In SRI International’s new brief, Access and Equity in Linked Learning, we share what we’ve learned about the promise and challenges of achieving equitable, career-themed pathways from our 7-year study of Linked Learning.
Linked Learning is an approach to transforming the high school experience by creating academically rigorous, career-themed pathways in either stand-alone small schools or academies within large high schools. In the brief, we examine five groups of students who are frequently underserved by traditional schools—students with low prior achievement, English learners, African-American students, Latino students, and female students—to understand the successes and challenges of school districts in fostering access and equity in Linked Learning pathways. The brief also highlights some of the promising strategies districts have enacted to increase access to Linked Learning pathways, including open high school choice policies, centralized outreach and recruitment practices, and strategic pathway location.
Evaluating access and equity in college and career pathway reforms such as Linked Learning is critical given the inequitable structure of earlier incarnations of career education in America. For much of the twentieth century, high schools were designed to prepare some students for college and others for work. College-bound students were funneled into academically rigorous, college-preparatory courses, while students not deemed to be college material—either because of low academic achievement or due to racial or economic discrimination—were tracked into vocational education courses designed to prepare them for direct entry into the workforce.
Much has changed since the heyday of vocational education; today, the national discourse on high school reform has shifted to embrace the role of high-quality career-technical education in preparing all students for both college and career. Fostered through a demonstration project funded by The James Irvine Foundation, Linked Learning is part of a vanguard of programs designed to attain these dual goals by integrating rigorous, college-preparatory academics with career-technical education and exposure to work-based learning experiences in high school career pathways that afford both equitable access and the opportunity for full participation to all students.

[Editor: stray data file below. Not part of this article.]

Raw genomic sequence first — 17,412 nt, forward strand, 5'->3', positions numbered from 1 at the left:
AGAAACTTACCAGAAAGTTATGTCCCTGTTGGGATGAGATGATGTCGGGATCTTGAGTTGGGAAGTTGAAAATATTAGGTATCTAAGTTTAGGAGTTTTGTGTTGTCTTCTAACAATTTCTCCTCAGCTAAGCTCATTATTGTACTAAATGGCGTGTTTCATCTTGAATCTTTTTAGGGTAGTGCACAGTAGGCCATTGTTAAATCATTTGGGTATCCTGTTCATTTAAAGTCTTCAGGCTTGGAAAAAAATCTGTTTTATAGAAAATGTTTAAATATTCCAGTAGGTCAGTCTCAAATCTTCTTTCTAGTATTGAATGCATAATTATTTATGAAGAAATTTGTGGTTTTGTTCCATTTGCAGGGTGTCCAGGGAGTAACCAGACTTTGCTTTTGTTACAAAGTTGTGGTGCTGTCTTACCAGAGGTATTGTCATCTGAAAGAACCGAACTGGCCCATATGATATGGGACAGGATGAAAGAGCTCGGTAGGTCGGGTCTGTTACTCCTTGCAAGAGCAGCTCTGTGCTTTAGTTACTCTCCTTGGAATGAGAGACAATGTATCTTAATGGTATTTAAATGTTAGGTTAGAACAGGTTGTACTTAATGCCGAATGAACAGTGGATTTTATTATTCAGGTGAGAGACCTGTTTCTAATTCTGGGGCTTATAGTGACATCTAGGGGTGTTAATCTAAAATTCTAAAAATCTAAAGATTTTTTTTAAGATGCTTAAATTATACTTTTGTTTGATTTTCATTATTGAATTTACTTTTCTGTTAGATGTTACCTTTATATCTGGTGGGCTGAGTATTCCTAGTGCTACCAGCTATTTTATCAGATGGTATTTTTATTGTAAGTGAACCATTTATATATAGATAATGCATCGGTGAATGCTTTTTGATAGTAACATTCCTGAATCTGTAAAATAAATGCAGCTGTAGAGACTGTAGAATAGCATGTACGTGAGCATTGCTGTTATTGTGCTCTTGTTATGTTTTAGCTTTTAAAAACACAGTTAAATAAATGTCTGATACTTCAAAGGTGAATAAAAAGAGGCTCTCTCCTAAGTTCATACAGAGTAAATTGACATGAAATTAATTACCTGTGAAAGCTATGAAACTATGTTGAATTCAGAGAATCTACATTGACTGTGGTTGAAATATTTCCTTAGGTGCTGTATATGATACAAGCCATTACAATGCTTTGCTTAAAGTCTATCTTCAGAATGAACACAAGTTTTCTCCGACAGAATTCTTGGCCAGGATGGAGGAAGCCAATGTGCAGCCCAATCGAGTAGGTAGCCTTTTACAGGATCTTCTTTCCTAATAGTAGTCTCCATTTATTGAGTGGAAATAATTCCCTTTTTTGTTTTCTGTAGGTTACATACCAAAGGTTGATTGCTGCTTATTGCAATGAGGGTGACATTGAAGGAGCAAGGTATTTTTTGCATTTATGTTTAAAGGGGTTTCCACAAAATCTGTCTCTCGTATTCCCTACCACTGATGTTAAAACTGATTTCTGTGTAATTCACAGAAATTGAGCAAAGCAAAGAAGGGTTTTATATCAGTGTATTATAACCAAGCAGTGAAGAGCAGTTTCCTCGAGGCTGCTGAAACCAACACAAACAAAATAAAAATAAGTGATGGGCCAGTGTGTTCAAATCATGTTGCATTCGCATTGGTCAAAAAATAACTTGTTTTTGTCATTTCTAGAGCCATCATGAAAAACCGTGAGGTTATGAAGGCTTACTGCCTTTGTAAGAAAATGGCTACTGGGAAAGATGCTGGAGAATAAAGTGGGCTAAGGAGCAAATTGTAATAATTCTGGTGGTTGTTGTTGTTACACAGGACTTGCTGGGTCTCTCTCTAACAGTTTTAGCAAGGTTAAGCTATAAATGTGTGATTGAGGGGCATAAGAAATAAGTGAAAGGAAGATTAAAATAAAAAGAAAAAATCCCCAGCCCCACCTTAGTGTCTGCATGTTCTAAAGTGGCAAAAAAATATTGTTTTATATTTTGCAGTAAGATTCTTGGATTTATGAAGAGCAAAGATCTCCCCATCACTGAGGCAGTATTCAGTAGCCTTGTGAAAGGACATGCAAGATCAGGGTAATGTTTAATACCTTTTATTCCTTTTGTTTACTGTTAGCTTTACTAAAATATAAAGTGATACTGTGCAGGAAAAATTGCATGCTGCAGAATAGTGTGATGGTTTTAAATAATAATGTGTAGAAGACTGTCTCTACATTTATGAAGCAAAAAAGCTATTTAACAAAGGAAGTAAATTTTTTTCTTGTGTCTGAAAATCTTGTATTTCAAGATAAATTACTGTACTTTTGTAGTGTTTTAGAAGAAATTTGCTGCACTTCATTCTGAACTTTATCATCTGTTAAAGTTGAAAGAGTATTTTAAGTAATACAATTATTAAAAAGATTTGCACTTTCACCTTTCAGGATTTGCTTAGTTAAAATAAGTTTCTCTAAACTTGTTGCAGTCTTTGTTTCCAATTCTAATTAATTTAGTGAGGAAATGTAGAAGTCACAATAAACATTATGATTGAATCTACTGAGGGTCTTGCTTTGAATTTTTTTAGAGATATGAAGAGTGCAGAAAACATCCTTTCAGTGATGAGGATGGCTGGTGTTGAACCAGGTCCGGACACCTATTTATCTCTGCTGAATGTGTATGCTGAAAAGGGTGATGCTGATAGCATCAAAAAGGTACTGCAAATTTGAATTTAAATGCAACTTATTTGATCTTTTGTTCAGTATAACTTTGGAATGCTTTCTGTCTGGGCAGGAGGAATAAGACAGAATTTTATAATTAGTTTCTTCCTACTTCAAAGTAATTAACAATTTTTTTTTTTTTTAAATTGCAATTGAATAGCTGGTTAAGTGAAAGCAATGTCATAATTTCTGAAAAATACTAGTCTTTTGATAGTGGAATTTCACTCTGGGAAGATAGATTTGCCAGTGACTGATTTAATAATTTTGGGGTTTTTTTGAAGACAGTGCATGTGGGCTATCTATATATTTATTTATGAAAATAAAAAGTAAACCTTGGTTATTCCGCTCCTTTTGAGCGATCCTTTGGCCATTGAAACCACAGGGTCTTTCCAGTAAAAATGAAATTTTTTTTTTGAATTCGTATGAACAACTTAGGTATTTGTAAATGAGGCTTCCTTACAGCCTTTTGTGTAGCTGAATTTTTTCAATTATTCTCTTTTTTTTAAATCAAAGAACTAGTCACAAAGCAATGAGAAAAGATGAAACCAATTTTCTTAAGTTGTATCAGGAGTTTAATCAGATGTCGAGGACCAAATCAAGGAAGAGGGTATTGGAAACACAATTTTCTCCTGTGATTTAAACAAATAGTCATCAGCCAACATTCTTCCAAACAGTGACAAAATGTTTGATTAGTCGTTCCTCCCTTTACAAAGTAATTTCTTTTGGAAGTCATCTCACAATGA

For the purposes of the brief, we operationalized access and equity as follows: to evaluate access, we examined districts’ choice and recruitment policies and assessed the degree to which pathways were representative of their districts’ high school student populations; to evaluate equity, we compared academic outcomes for Linked Learning student subgroups with those of similar peers in traditional high school settings. We found that achieving representative pathway enrollment is challenging due to complex interactions between district policies and practices; pathway themes, location, and reputation; and residential patterns. For example, across eight districts implementing Linked Learning, students who entered pathways with low prior achievement were underrepresented in pathways in three districts and overrepresented in pathways in two districts. We considered a given student group to be proportionally represented in pathways if it was within 5 percentage points of the group’s district average. Across the districts, we found that female students were underrepresented in engineering pathways and overrepresented in health pathways.
We also looked at end-of-high-school outcomes, such as credits earned and graduation rates, for each student group. Across the outcomes examined, we found that, on average, Linked Learning students in each of the five focal groups performed as well as or better than similar peers in traditional high school programs.
Notably, we found that the Linked Learning approach had a particularly strong, positive impact on the students who entered high school with poor academic skills. Pathway students with low prior achievement were 9.4 percentage points more likely to graduate, completed 1.7 more college preparatory semester courses, and were 6.4 percentage points more likely to enroll in a 4-year versus a 2‑year postsecondary institution than similar peers in traditional high school programs.
These findings on access and equity in Linked Learning pathways demonstrate the promise of this approach for traditionally underserved students. They also highlight the complexity of achieving representative pathway enrollment and emphasize the need for school districts to implement intentional policies and practices that provide equitable access to pathways and support success for all students.
SRI’s evaluation of the California Linked Learning District Initiative is supported by a grant from The James Irvine Foundation.